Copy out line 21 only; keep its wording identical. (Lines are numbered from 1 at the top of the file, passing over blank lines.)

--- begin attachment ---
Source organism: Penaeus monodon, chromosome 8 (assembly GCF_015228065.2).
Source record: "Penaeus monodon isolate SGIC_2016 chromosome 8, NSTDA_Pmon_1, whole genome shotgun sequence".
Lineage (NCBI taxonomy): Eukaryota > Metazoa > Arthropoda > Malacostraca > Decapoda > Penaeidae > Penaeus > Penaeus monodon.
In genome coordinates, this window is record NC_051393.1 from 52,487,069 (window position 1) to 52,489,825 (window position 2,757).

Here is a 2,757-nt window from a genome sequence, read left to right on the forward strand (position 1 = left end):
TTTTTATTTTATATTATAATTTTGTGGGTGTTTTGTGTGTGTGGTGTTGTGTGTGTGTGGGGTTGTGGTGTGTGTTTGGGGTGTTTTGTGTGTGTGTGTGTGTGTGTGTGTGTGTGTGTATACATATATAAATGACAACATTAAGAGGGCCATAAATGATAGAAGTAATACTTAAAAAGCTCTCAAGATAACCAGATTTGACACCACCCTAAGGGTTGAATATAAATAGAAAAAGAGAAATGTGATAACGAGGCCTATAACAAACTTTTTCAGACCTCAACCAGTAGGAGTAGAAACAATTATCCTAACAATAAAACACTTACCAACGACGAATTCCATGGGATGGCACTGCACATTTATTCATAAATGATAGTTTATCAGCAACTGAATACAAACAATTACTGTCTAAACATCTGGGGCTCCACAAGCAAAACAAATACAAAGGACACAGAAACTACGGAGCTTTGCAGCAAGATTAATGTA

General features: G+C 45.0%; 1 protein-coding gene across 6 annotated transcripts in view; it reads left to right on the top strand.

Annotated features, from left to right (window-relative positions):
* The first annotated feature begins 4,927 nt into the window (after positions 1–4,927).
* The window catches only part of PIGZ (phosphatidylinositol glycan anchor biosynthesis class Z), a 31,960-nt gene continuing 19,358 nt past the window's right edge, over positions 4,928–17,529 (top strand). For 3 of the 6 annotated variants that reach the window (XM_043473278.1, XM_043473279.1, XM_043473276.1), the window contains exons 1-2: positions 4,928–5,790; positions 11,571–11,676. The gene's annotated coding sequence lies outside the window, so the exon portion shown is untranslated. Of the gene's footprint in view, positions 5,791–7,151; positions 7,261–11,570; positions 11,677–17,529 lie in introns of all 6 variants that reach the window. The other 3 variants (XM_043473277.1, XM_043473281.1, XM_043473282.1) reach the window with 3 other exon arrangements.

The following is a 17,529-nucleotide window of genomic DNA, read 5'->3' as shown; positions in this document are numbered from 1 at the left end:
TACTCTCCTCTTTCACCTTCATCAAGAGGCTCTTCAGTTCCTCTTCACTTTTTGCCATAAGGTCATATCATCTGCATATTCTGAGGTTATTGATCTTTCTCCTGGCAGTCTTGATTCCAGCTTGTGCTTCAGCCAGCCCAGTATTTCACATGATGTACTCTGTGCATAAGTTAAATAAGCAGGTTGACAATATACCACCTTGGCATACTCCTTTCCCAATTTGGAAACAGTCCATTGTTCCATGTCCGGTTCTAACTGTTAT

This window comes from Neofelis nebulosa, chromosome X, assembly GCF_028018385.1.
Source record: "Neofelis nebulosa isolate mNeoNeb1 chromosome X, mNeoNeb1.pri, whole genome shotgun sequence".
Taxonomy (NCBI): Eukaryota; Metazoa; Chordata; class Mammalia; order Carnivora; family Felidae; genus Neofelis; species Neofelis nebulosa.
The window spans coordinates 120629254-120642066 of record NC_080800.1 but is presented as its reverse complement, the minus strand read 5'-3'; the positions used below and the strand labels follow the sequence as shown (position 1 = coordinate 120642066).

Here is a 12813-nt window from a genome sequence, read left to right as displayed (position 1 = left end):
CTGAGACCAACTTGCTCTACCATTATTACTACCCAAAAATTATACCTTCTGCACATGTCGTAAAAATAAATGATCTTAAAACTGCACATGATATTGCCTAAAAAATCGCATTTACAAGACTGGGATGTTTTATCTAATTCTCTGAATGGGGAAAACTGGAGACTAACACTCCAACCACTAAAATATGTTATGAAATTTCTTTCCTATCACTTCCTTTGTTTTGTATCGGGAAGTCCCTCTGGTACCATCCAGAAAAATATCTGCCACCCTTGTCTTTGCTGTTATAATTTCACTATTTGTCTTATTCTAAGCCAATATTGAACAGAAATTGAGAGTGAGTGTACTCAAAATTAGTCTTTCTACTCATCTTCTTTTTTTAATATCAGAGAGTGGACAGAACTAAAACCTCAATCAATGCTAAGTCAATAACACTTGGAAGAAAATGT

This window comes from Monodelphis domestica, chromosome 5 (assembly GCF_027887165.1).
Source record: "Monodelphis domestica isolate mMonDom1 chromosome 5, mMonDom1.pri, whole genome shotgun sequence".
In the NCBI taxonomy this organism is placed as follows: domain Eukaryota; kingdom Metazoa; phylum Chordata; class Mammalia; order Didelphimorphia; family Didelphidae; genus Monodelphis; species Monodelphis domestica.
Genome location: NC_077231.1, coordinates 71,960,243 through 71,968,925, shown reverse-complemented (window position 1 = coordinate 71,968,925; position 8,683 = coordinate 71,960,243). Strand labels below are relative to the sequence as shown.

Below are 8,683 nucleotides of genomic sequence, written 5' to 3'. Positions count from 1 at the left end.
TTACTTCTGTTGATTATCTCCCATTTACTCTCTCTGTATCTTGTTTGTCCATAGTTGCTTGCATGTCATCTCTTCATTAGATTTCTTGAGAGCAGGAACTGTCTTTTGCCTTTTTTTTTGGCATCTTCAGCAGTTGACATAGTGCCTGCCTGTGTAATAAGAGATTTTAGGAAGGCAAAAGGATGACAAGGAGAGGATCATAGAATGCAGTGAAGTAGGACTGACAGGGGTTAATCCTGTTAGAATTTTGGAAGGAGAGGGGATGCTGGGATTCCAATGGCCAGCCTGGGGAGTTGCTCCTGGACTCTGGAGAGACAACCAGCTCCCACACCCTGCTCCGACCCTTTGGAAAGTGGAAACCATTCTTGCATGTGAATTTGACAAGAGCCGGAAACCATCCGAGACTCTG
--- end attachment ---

In the NCBI taxonomy this organism is placed as follows: domain Eukaryota; kingdom Metazoa; phylum Chordata; class Mammalia; order Didelphimorphia; family Didelphidae; genus Monodelphis; species Monodelphis domestica.